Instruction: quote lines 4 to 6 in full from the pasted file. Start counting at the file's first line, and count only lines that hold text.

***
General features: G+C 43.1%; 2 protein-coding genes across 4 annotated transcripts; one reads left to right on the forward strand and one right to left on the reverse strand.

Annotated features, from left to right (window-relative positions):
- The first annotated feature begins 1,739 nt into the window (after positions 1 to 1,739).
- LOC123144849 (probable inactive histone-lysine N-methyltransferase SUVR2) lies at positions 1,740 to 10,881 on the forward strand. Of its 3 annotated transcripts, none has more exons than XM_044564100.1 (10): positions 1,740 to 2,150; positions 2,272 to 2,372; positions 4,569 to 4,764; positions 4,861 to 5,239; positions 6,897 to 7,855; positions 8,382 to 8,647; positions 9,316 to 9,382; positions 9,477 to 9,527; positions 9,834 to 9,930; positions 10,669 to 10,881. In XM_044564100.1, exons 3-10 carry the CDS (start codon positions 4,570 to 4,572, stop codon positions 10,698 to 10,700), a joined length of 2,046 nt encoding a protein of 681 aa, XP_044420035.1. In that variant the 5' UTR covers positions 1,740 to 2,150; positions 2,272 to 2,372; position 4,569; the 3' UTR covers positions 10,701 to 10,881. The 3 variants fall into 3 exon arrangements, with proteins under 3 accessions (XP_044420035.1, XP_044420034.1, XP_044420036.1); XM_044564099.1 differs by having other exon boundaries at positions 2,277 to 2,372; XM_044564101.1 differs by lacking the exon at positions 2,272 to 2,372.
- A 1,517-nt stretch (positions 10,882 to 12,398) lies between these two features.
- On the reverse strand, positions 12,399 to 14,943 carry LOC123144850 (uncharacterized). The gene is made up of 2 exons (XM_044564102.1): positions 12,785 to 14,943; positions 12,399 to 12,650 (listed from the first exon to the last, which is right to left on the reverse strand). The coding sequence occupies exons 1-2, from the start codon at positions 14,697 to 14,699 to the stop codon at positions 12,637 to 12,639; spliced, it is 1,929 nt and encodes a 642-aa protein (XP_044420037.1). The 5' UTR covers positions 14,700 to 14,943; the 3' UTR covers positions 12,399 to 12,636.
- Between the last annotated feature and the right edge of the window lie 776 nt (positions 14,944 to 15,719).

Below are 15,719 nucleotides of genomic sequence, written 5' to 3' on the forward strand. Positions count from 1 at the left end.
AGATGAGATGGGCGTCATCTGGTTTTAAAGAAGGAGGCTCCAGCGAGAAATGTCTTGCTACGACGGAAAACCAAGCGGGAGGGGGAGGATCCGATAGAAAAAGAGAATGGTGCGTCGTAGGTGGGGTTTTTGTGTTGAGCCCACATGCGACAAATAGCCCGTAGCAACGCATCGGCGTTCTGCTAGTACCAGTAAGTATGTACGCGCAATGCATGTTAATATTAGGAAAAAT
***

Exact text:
- LOC123144849 (probable inactive histone-lysine N-methyltransferase SUVR2) lies at positions 1,740 to 10,881 on the forward strand. Of its 3 annotated transcripts, none has more exons than XM_044564100.1 (10): positions 1,740 to 2,150; positions 2,272 to 2,372; positions 4,569 to 4,764; positions 4,861 to 5,239; positions 6,897 to 7,855; positions 8,382 to 8,647; positions 9,316 to 9,382; positions 9,477 to 9,527; positions 9,834 to 9,930; positions 10,669 to 10,881. In XM_044564100.1, exons 3-10 carry the CDS (start codon positions 4,570 to 4,572, stop codon positions 10,698 to 10,700), a joined length of 2,046 nt encoding a protein of 681 aa, XP_044420035.1. In that variant the 5' UTR covers positions 1,740 to 2,150; positions 2,272 to 2,372; position 4,569; the 3' UTR covers positions 10,701 to 10,881. The 3 variants fall into 3 exon arrangements, with proteins under 3 accessions (XP_044420035.1, XP_044420034.1, XP_044420036.1); XM_044564099.1 differs by having other exon boundaries at positions 2,277 to 2,372; XM_044564101.1 differs by lacking the exon at positions 2,272 to 2,372.
- A 1,517-nt stretch (positions 10,882 to 12,398) lies between these two features.
- On the reverse strand, positions 12,399 to 14,943 carry LOC123144850 (uncharacterized). The gene is made up of 2 exons (XM_044564102.1): positions 12,785 to 14,943; positions 12,399 to 12,650 (listed from the first exon to the last, which is right to left on the reverse strand). The coding sequence occupies exons 1-2, from the start codon at positions 14,697 to 14,699 to the stop codon at positions 12,637 to 12,639; spliced, it is 1,929 nt and encodes a 642-aa protein (XP_044420037.1). The 5' UTR covers positions 14,700 to 14,943; the 3' UTR covers positions 12,399 to 12,636.